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The challenging diagnosis of Cronkhite-Canada syndrome in the upper gastrointestinal tract: a series of 7 cases with clinical follow-up.
Am J Surg Pathol. 2014 Feb; 38(2):215-23.AJ

Abstract

Cronkhite-Canada syndrome is a rare protein-losing enteropathy, classically characterized by ectodermal changes and gastrointestinal polyposis. The etiology remains obscure but immune dysregulation may be important. The diagnosis of Cronkhite-Canada syndrome in the upper gastrointestinal tract is challenging, frequently resulting in delayed patient management. In this study, we described the initial clinical presentations, upper gastrointestinal endoscopic appearances, clinical follow-up, and histologic diagnoses in 7 patients who were subsequently diagnosed with Cronkhite-Canada syndrome. Histology slides were reviewed, and IgG4 immunohistochemical analysis was performed. The most common initial endoscopic impressions were antral malignancy and gastric infection, but gastroduodenal polyposis was not described. On histologic review, the main findings in the gastric mucosa were a prominent mucosal edema, a mixed inflammatory infiltrate rich in eosinophils, and architectural changes with gland dilatation and withering. In the duodenal mucosa, total or subtotal duodenal villous atrophy, inflammation, crypt distortion, and increased apoptotic bodies were the most common features. Three patients died of the disease, and 4 patients were asymptomatic at a mean follow-up of 3.5 years. No intestinal malignancy had been diagnosed. In 2 patients foci of dysplasia in colonic polyps were identified. In only 1 patient, a significant increase in IgG4-positive plasma cells was observed in a colonic polyp. In summary, we found that patients with Cronkhite-Canada syndrome have histologic features commonly found in other immune disorders of the gastrointestinal tract that may help in establishing the diagnosis and further supports the hypothesis that Cronkhite-Canada syndrome may represent an immune dysregulation syndrome, different from IgG4-related disease.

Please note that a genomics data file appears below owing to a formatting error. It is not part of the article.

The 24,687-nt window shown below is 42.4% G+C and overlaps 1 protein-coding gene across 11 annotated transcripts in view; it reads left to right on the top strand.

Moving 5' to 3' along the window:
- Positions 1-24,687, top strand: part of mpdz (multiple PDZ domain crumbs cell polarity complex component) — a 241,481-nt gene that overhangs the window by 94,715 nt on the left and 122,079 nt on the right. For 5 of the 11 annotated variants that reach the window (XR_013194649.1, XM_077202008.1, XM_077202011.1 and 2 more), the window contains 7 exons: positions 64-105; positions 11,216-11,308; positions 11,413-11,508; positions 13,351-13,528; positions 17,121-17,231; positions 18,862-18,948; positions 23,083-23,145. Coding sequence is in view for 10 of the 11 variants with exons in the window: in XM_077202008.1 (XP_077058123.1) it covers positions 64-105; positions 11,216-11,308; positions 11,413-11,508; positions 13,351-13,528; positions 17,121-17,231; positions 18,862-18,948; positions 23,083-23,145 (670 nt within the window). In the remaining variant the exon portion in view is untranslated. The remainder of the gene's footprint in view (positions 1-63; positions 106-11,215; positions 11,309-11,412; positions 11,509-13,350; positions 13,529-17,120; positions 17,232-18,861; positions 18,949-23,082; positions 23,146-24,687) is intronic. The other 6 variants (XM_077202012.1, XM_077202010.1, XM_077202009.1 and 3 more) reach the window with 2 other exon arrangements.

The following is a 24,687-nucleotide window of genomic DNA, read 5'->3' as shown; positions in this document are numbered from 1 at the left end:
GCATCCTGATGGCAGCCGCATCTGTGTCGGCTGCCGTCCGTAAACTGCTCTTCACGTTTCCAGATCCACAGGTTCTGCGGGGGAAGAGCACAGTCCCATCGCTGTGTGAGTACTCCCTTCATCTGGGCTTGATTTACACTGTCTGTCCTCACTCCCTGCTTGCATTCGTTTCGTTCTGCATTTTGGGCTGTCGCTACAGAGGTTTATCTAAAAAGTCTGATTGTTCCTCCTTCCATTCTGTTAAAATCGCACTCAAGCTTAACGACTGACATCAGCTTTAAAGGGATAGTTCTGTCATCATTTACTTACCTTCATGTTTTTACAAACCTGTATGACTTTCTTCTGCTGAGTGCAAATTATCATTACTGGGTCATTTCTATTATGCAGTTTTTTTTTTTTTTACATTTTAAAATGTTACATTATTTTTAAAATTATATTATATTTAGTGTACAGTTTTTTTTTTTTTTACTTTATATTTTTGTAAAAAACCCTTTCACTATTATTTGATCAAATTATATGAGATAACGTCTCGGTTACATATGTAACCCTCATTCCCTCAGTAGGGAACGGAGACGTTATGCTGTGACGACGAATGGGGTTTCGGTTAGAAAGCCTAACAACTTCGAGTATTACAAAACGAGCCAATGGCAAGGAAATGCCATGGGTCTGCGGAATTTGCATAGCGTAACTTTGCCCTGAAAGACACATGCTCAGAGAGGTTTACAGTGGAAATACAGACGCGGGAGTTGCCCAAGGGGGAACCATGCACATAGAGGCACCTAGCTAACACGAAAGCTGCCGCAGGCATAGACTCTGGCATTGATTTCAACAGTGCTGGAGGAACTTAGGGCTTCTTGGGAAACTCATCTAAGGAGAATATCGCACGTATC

Authors+Show Affiliations

*Envoi Specialist Pathologists †The Conjoint Gastroenterology Laboratory **Cancer and Population Studies Group, Queensland Institute of Medical Research, Bancroft Centre ‡School of Medicine, University of Queensland §Anatomical Pathology, Pathology Queensland, Royal Brisbane and Women's Hospital, Herston #Sullivan Nicolaides Pathology, Taringa, QLD ∥Department of Anatomical Pathology, PathWest, QE II Medical Centre ¶School of Pathology and Laboratory Medicine, University of Western Australia, Nedlands, WA, Australia.No affiliation info availableNo affiliation info availableNo affiliation info availableNo affiliation info availableNo affiliation info available

Pub Type(s)

Journal Article
Multicenter Study

Language

eng

PubMed ID

24418855

Citation

Bettington, Mark, et al. "The Challenging Diagnosis of Cronkhite-Canada Syndrome in the Upper Gastrointestinal Tract: a Series of 7 Cases With Clinical Follow-up." The American Journal of Surgical Pathology, vol. 38, no. 2, 2014, pp. 215-23.
Bettington M, Brown IS, Kumarasinghe MP, et al. The challenging diagnosis of Cronkhite-Canada syndrome in the upper gastrointestinal tract: a series of 7 cases with clinical follow-up. Am J Surg Pathol. 2014;38(2):215-23.